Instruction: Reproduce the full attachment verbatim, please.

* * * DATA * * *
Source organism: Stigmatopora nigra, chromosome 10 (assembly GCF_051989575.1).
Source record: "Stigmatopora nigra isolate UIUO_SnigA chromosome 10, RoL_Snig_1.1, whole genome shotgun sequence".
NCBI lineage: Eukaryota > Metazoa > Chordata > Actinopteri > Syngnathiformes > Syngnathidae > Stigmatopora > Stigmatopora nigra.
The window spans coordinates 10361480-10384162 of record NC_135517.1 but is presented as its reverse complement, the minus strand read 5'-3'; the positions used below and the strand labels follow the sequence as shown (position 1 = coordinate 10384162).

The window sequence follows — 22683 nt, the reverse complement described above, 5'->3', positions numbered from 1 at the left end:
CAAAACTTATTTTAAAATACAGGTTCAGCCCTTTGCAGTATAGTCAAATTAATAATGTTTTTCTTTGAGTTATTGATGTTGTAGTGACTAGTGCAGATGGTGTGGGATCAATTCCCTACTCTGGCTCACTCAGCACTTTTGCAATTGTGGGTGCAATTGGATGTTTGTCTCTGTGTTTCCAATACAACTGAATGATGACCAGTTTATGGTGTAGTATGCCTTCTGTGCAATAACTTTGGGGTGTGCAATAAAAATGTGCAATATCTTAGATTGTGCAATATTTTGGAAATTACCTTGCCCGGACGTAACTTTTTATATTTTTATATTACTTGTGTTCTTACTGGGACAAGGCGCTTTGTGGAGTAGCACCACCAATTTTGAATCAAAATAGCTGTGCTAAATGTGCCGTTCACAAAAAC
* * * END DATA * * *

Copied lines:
Source organism: Stigmatopora nigra, chromosome 10 (assembly GCF_051989575.1).
Source record: "Stigmatopora nigra isolate UIUO_SnigA chromosome 10, RoL_Snig_1.1, whole genome shotgun sequence".
NCBI lineage: Eukaryota > Metazoa > Chordata > Actinopteri > Syngnathiformes > Syngnathidae > Stigmatopora > Stigmatopora nigra.
The window spans coordinates 10361480-10384162 of record NC_135517.1 but is presented as its reverse complement, the minus strand read 5'-3'; the positions used below and the strand labels follow the sequence as shown (position 1 = coordinate 10384162).

The window sequence follows — 22683 nt, the reverse complement described above, 5'->3', positions numbered from 1 at the left end:
CAAAACTTATTTTAAAATACAGGTTCAGCCCTTTGCAGTATAGTCAAATTAATAATGTTTTTCTTTGAGTTATTGATGTTGTAGTGACTAGTGCAGATGGTGTGGGATCAATTCCCTACTCTGGCTCACTCAGCACTTTTGCAATTGTGGGTGCAATTGGATGTTTGTCTCTGTGTTTCCAATACAACTGAATGATGACCAGTTTATGGTGTAGTATGCCTTCTGTGCAATAACTTTGGGGTGTGCAATAAAAATGTGCAATATCTTAGATTGTGCAATATTTTGGAAATTACCTTGCCCGGACGTAACTTTTTATATTTTTATATTACTTGTGTTCTTACTGGGACAAGGCGCTTTGTGGAGTAGCACCACCAATTTTGAATCAAAATAGCTGTGCTAAATGTGCCGTTCACAAAAAC